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Is this a field?

  1. Dec 3, 2004 #1
    So my job is to find a field with [tex]5^4[/tex] elements, and I know i can construct one by considering something of the form: [tex]F_5[x]/(x^4+bx^3+cx^2+1)[/tex]. So I thought i'd just consider this one:

    [tex]F_5[x]/(x^4+1)[/tex]

    The problem is I'm not sure how to verify that this is indeed a field, i.e. i'm having trouble showing that a general non-zero element (which is of the form [tex]a+ b\alpha+c\alpha^2+d\alpha^3[/tex]) has an inverse. Does anyone know what to do?
     
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  3. Dec 3, 2004 #2

    shmoe

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    Your polynomial is not irreducible in [tex]F_{5}[x][/tex], you might want to try another.

    Also, why are you forcing the constant term of your polynomial to be 1? Was that a typo?
     
  4. Dec 4, 2004 #3

    HallsofIvy

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    I was under the impression that every finite field was isomorphic to Zp for some prime p and so must have a prime number of elements.
     
  5. Dec 4, 2004 #4

    shmoe

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    Every finite field has prime power order and for every prime power there's a unique finite field of that order.

    One way to show the is a finite field of order p^n is to consider the splitting field of [tex]x^{p^n}-x[/tex] over [tex]F_{p}[/tex], uniqueness follows pretty easily. This doesn't give much info on the structure of the field though, so if you want to actually do some computations in it, you want a more explicit construction, such as finding an irreducible polynomial of degree n in [tex]F_{p}[x][/tex]. The corresponding ideal will be prime, so the quotient group will be an integral domain and hence a field since it's finite.
     
  6. Dec 4, 2004 #5
    Okay, thanks a lot. I was originally trying to use some proposition in my book involving monic polynomials, which is why i had a 1 leading coefficient in the ideal. So now my problem reduces down to finding a quartic polynomial that is irreducible over [tex]F_5[x][/tex]. Now, you said earlier that [tex]x^4+1[/tex] is not irreducible over [tex]F_5[x][/tex]. Why not? The polynomial doesn't have any zeros over this field, does it?
     
  7. Dec 4, 2004 #6

    shmoe

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    Having no zeros only implies irreducible if it's degree 3 or 2. Your quartic could still factor into irredcible quadratics. Can you factor [tex]y^2+1[/tex] over [tex]F_5[/tex]?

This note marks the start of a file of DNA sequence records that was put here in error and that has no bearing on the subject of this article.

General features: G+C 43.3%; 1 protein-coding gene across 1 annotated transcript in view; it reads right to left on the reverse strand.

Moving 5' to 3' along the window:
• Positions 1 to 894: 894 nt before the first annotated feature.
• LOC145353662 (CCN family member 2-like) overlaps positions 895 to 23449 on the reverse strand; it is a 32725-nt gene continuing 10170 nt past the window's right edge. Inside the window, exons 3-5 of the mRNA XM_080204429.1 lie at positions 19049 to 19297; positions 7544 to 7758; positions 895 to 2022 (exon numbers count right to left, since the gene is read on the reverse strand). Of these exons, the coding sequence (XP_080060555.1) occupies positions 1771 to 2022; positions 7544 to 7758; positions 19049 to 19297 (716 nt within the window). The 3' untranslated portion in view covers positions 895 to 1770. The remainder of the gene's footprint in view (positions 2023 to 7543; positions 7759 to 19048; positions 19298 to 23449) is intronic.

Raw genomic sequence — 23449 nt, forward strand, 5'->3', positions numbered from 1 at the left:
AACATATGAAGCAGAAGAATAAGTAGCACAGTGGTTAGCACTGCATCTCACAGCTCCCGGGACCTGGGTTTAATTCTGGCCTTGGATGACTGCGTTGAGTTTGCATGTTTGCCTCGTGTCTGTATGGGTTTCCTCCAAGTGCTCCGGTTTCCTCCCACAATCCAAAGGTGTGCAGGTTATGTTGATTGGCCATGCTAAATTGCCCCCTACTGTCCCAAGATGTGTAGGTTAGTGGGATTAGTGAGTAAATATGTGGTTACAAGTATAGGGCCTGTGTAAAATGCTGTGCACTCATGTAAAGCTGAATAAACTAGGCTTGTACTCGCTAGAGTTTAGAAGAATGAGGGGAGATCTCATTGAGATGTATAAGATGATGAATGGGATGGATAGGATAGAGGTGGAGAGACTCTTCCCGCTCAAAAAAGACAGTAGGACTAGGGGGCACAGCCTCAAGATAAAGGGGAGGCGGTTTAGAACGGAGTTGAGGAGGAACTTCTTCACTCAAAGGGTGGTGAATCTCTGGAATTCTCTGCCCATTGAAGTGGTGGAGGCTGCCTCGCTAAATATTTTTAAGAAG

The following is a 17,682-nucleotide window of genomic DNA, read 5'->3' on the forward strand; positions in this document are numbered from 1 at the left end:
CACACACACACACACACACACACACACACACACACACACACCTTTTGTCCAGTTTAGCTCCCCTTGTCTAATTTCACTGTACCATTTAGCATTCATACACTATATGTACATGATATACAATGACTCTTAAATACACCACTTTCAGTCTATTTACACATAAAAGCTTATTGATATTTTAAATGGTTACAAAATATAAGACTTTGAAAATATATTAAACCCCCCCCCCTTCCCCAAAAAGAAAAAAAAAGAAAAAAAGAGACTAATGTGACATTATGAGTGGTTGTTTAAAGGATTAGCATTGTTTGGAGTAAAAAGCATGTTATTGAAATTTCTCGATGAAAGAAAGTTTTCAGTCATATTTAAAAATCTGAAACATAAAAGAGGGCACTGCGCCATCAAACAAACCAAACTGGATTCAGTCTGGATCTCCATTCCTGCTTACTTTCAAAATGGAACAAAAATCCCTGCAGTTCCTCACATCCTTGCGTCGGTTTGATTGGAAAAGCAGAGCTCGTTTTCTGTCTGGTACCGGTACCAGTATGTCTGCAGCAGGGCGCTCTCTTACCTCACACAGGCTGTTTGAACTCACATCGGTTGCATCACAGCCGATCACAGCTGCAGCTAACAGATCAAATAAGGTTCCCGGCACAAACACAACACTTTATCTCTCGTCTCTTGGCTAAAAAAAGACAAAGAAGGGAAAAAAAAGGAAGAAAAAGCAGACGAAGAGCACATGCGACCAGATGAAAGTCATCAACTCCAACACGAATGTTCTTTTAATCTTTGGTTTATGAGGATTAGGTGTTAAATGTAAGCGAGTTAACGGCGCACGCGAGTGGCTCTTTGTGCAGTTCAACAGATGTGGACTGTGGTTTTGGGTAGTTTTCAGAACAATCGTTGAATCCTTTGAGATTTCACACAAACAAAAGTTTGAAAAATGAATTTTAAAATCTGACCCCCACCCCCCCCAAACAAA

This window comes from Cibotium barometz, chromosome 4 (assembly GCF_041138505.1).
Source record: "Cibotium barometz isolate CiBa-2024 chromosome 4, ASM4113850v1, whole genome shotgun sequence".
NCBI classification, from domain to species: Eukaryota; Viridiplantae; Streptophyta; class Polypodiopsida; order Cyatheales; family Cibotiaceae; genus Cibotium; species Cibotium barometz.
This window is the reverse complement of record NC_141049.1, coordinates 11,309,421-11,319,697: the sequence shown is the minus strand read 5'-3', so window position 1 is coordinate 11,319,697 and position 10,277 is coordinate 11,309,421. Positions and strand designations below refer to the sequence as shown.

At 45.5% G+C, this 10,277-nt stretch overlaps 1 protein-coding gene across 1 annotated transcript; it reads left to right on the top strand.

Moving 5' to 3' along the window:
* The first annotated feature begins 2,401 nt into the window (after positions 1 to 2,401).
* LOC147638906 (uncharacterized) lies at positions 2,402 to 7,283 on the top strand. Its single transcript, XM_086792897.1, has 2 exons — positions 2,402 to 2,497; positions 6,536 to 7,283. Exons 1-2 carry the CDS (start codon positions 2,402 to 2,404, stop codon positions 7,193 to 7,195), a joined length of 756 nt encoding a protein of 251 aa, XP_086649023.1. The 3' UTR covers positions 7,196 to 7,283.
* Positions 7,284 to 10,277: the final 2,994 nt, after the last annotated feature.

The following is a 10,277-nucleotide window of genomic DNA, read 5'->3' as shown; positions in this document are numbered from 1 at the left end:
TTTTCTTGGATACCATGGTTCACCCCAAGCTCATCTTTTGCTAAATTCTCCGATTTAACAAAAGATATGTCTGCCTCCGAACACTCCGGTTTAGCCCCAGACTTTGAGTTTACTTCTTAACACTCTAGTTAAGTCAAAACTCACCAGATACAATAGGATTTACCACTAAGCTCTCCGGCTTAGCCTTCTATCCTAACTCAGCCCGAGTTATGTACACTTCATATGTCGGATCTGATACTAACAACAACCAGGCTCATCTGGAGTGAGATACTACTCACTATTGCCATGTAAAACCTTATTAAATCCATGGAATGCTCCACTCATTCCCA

8. Dec 4, 2004 #7

    HallsofIvy

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    Ah- a power of a prime. I knew I was forgetting something!
     
  9. Dec 4, 2004 #8
    Hmm....so how exactly can I find an irreducible quartic polynomial over [tex]F_5[x][/tex]? :confused:
     
  10. Dec 4, 2004 #9

    shmoe

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    My query about the 1 in [tex](x^4+bx^3+cx^2+1)[/tex] was a hint. Starting with the simplest 4th degree polynomials was a fine idea, and you know you need a non-zero constant term, so try [tex]x^4+d[/tex] for the various options of d.

    First check your selected polynomial has no roots. If this is the case, start trying to divide it by the monic irreducible quadratic polynomials over [tex]F_5[/tex]. There are 25 monic quadratics, but many of them have zeros, so they can be ruled out as possible factors.
     
  11. Dec 4, 2004 #10
    Okay, so i've gone through all the quadratic polynomials of [tex]F_5[x][/tex] and after some hard scrutiny, i think there are only six irreducible ones:
    [tex]x^2+x+1, x^2+4x+2, x^2+2x+3, x^2+3x+3, x^2+2x+4, x^2+3x+4
    [/tex]
    Now, I've tried dividing [tex]x^4+1[/tex] by each of these, and in each case i find that none of them divide [tex]x^4+1[/tex], they each give a remainder in [tex]F_5[x][/tex]. Have I miscalculated somewhere? :frown:
     
  12. Dec 4, 2004 #11

    shmoe

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    There are 25 monic quadratics. The reducible ones have the form [tex](x+a)(x+b)[/tex] for some a and b, 5 choices with a=b, 5*4/2=10 with a and b distinct, so 15 total. There are 10 irreducible quadratics here, you've missed 4.
     
  13. Dec 5, 2004 #12
    Arghh....yes, you were right. I had overlooked these four:
    [tex]x^2+2, x^2+3, x^2+x+2, x^2+4x+1[/tex]

    And you were right again, [tex]x^2+1[/tex] did divide [tex]x^4+1[/tex]. Well, now I guess it's either: [tex]x^4+2[/tex] or [tex]x^4+3[/tex]. One of them's gotta work right? :bugeye:
     
  14. Dec 6, 2004 #13

    shmoe

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    Yep, at least one of those will work. It might be worth pointing out that in general you are NOT guaranteed a simple irreducible of degree n of the form [tex]x^n+d[/tex]. If you were trying to find a field with [tex]5^5[/tex] elements for example (n=5), you wouldn't have such a nice irreducible.
     
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